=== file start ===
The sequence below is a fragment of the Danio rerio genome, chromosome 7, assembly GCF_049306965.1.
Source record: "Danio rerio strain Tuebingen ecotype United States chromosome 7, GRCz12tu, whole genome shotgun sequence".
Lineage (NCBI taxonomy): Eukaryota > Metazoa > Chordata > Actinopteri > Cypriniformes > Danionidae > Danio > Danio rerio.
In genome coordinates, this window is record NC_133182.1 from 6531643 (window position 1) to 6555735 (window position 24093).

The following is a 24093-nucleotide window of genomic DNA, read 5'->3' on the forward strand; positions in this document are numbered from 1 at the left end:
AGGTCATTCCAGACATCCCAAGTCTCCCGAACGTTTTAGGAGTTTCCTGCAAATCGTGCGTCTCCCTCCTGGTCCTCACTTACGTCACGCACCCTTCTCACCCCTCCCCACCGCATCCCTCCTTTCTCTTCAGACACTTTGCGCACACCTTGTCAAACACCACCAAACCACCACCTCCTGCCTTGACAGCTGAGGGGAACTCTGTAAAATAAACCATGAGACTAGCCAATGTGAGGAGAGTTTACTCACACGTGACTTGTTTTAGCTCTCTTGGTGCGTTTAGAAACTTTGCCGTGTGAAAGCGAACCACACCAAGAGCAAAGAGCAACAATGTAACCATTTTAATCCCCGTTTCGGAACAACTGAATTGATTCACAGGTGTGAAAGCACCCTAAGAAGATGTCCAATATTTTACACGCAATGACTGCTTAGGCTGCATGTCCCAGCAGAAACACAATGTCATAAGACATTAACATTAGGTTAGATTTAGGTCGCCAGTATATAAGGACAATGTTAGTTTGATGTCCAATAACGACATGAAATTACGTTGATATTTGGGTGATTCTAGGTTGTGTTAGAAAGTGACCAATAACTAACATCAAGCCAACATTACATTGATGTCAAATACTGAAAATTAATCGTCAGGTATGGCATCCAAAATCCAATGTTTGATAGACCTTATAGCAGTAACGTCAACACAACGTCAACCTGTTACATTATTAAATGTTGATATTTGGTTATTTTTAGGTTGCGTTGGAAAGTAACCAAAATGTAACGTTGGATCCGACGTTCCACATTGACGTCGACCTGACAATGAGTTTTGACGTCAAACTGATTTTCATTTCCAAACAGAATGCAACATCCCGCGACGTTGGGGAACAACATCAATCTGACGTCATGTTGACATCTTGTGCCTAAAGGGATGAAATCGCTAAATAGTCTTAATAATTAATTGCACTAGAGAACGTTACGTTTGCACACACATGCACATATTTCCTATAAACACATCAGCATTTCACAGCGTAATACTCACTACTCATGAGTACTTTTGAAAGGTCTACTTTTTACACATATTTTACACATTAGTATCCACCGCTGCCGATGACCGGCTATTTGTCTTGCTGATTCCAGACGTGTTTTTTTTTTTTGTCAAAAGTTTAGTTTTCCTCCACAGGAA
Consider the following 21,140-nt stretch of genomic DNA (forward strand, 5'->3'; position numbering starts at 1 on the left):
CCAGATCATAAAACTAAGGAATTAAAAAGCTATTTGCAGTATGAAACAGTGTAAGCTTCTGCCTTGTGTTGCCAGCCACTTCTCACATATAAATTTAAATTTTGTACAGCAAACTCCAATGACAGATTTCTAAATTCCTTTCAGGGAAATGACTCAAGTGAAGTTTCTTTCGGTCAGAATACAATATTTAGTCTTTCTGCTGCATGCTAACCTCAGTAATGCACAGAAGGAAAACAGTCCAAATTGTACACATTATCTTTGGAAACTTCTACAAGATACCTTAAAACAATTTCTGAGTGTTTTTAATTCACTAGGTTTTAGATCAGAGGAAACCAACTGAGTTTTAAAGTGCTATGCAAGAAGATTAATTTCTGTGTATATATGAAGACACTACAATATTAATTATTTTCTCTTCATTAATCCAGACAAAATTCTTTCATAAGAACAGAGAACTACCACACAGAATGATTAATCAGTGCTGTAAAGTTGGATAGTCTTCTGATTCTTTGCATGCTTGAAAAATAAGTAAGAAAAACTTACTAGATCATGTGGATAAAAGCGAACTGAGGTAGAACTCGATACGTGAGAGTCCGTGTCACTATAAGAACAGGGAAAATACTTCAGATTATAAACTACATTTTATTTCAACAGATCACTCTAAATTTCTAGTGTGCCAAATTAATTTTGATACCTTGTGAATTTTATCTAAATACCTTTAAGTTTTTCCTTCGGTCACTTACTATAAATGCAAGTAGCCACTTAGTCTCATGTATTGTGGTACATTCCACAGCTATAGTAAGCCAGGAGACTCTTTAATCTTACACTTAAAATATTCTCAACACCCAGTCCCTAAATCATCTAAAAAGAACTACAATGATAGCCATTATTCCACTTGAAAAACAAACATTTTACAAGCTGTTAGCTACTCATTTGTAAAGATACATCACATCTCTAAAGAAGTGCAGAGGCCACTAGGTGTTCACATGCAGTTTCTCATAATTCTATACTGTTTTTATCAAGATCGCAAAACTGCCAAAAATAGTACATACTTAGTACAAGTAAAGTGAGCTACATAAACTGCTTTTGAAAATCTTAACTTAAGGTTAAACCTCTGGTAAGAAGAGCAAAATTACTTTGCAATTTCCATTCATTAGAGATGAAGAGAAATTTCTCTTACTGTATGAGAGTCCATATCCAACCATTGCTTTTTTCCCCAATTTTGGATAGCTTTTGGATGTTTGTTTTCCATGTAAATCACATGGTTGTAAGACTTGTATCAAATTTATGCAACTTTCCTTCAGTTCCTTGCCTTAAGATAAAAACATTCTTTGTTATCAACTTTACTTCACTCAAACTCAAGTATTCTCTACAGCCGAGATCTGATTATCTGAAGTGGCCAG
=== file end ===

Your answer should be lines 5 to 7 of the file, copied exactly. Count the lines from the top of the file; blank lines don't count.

The following is a 24093-nucleotide window of genomic DNA, read 5'->3' on the forward strand; positions in this document are numbered from 1 at the left end:
AGGTCATTCCAGACATCCCAAGTCTCCCGAACGTTTTAGGAGTTTCCTGCAAATCGTGCGTCTCCCTCCTGGTCCTCACTTACGTCACGCACCCTTCTCACCCCTCCCCACCGCATCCCTCCTTTCTCTTCAGACACTTTGCGCACACCTTGTCAAACACCACCAAACCACCACCTCCTGCCTTGACAGCTGAGGGGAACTCTGTAAAATAAACCATGAGACTAGCCAATGTGAGGAGAGTTTACTCACACGTGACTTGTTTTAGCTCTCTTGGTGCGTTTAGAAACTTTGCCGTGTGAAAGCGAACCACACCAAGAGCAAAGAGCAACAATGTAACCATTTTAATCCCCGTTTCGGAACAACTGAATTGATTCACAGGTGTGAAAGCACCCTAAGAAGATGTCCAATATTTTACACGCAATGACTGCTTAGGCTGCATGTCCCAGCAGAAACACAATGTCATAAGACATTAACATTAGGTTAGATTTAGGTCGCCAGTATATAAGGACAATGTTAGTTTGATGTCCAATAACGACATGAAATTACGTTGATATTTGGGTGATTCTAGGTTGTGTTAGAAAGTGACCAATAACTAACATCAAGCCAACATTACATTGATGTCAAATACTGAAAATTAATCGTCAGGTATGGCATCCAAAATCCAATGTTTGATAGACCTTATAGCAGTAACGTCAACACAACGTCAACCTGTTACATTATTAAATGTTGATATTTGGTTATTTTTAGGTTGCGTTGGAAAGTAACCAAAATGTAACGTTGGATCCGACGTTCCACATTGACGTCGACCTGACAATGAGTTTTGACGTCAAACTGATTTTCATTTCCAAACAGAATGCAACATCCCGCGACGTTGGGGAACAACATCAATCTGACGTCATGTTGACATCTTGTGCCTAAAGGGATGAAATCGCTAAATAGTCTTAATAATTAATTGCACTAGAGAACGTTACGTTTGCACACACATGCACATATTTCCTATAAACACATCAGCATTTCACAGCGTAATACTCACTACTCATGAGTACTTTTGAAAGGTCTACTTTTTACACATATTTTACACATTAGTATCCACCGCTGCCGATGACCGGCTATTTGTCTTGCTGATTCCAGACGTGTTTTTTTTTTTTGTCAAAAGTTTAGTTTTCCTCCACAGGAA
Consider the following 21,140-nt stretch of genomic DNA (forward strand, 5'->3'; position numbering starts at 1 on the left):